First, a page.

Key takeaways

  1. A will can ensure that your final wishes are carried out and provide peace of mind
  2. Comprehensive estate planning includes a will and advanced directives that designate someone to make financial and healthcare decisions if you’re incapacitated
  3. Wills can be written without a lawyer, but keep in mind that may mean no access to personalized legal advice
  4. Some assets, such as life insurance policies, have designated beneficiaries that override a will
  5. Without a will, the state will decide who gets your assets; that may not match your wishes

Who will make critical medical and financial decisions for you if you can’t—say, because you’ve been in an accident? What will happen to all of your assets when you die? Who will get the proceeds from your life insurance?

These questions are why having a will and other estate planning are so important. The good news is that once you’ve made decisions about everything you own, the actual will preparation process can be pretty simple.

What is a will?

A simple will, sometimes called a last will and testament, is a document that outlines what will happen to everything you own when you die. 

It can list major assets, such as property, vehicles, artwork, and other valuable items, and even sentimental things, like that painting of you on a horse your parents commissioned when you were six.

Some items, such as the proceeds from life insurance, can pass on to heirs without a will.  Also, depending upon how it's titled, some property may be inherited outside of a will. But without a will, what happens to your assets may not match your wishes.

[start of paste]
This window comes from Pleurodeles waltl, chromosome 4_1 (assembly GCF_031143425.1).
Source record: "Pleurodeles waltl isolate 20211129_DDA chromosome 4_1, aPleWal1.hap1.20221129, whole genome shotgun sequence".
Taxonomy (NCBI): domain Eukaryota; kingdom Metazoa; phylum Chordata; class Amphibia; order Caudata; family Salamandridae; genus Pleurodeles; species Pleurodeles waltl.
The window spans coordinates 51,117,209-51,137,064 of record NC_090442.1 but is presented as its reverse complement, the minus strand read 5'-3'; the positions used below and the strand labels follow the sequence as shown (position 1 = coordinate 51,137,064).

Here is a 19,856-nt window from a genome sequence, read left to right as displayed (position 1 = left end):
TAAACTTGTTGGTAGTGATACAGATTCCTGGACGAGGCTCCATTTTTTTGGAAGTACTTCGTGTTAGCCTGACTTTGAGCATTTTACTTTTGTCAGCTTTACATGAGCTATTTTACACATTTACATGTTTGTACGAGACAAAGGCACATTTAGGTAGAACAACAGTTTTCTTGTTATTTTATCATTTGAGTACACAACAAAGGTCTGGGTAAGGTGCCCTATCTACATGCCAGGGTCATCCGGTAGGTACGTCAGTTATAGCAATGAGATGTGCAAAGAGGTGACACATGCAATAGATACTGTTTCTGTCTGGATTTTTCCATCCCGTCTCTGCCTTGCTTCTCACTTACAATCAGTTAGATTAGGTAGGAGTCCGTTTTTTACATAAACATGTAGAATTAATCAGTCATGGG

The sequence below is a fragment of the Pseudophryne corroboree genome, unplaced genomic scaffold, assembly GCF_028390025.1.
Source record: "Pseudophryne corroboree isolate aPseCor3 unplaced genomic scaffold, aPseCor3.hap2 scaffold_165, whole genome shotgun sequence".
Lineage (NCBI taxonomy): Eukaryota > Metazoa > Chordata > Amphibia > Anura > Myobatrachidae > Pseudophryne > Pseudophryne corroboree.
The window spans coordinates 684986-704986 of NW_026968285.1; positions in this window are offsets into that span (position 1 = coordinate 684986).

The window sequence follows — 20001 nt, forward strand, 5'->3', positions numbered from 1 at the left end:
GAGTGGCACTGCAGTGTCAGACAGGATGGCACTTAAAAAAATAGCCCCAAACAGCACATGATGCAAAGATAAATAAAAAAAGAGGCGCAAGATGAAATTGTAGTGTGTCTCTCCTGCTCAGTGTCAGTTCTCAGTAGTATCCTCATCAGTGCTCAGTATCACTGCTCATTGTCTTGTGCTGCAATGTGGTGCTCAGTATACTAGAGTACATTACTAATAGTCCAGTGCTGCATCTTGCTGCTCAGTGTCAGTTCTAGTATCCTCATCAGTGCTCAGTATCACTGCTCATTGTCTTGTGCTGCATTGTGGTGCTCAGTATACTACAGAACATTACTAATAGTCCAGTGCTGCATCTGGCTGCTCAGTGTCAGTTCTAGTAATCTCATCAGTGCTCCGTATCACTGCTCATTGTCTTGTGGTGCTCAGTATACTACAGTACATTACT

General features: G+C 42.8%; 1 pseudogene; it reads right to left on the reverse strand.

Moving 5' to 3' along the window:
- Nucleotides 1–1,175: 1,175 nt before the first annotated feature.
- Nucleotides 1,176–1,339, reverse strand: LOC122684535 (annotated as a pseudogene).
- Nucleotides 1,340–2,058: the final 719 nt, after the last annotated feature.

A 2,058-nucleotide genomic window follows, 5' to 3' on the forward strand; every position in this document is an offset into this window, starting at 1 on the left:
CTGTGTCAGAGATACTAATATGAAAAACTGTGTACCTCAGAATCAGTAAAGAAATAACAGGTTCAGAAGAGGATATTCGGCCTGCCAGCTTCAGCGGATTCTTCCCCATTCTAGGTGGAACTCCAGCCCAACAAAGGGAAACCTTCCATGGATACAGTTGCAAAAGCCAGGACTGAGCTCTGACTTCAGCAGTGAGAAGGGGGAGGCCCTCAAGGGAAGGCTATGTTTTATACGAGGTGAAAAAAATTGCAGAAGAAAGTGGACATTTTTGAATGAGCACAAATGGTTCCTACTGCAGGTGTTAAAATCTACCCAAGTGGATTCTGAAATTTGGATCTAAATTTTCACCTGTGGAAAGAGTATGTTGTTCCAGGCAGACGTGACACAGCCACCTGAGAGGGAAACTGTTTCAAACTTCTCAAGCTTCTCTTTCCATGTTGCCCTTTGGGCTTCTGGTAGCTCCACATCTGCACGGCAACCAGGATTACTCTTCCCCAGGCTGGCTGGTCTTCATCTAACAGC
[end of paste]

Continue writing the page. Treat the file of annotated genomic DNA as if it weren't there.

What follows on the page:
Why is a will so important?

If you die without a will, two things that you don’t want will happen:

  • The state, as a judge, will decide who inherits your assets, based on the state's intestacy(died without a will) laws.
  • Your family may be conflicted over who gets what, which can cause significant conflict.

There are many cases when an asset was verbally promised to a friend or family member, but there was nothing in writing. 

For example, a parent may have promised their home to an adult child—their primary caregiver—but when the parent died, other adult children argued that the home should be sold and the proceeds divided equally. 

These sorts of conflicts have the potential to split a family apart.

If someone dies without a will, known as intestate, unless assets have named beneficiaries or are held in a trust, most assets will be divided up by a judge with no knowledge of the family.

Regulations vary by state, but in general only spouses, registered domestic partners, and blood relatives will inherit assets

Unmarried partners, friends, and charities will get nothing. However, if the deceased person is married, the surviving spouse will usually get the largest share. 

If there are no children, the surviving spouse may get everything. If no relative can be found, the state takes the assets.

Most of us don’t want that. So here’s what to do.

How to create a will

Creating a will may involve emotional hurdles, but the process isn’t complicated. 

Here's how to get started.

1. Make a list of everything significant or sentimental

List the big things, such as your home, vehicle, and other items of value. Items with strong sentimental value, such as jewelry, artwork, etc. should also be included. Remember that in most cases, you can only bequeath (pass on) assets you own in their entirety; most assets owned jointly with someone else, such as a spouse, can’t be left to a third party.

2. Decide who gets what

Make sure you have contingent beneficiaries in case your spouse, child, or another heir predeceases you. If you leave assets to an adult child who predeceases you, for example, do you want those assets to go to their children or someone else?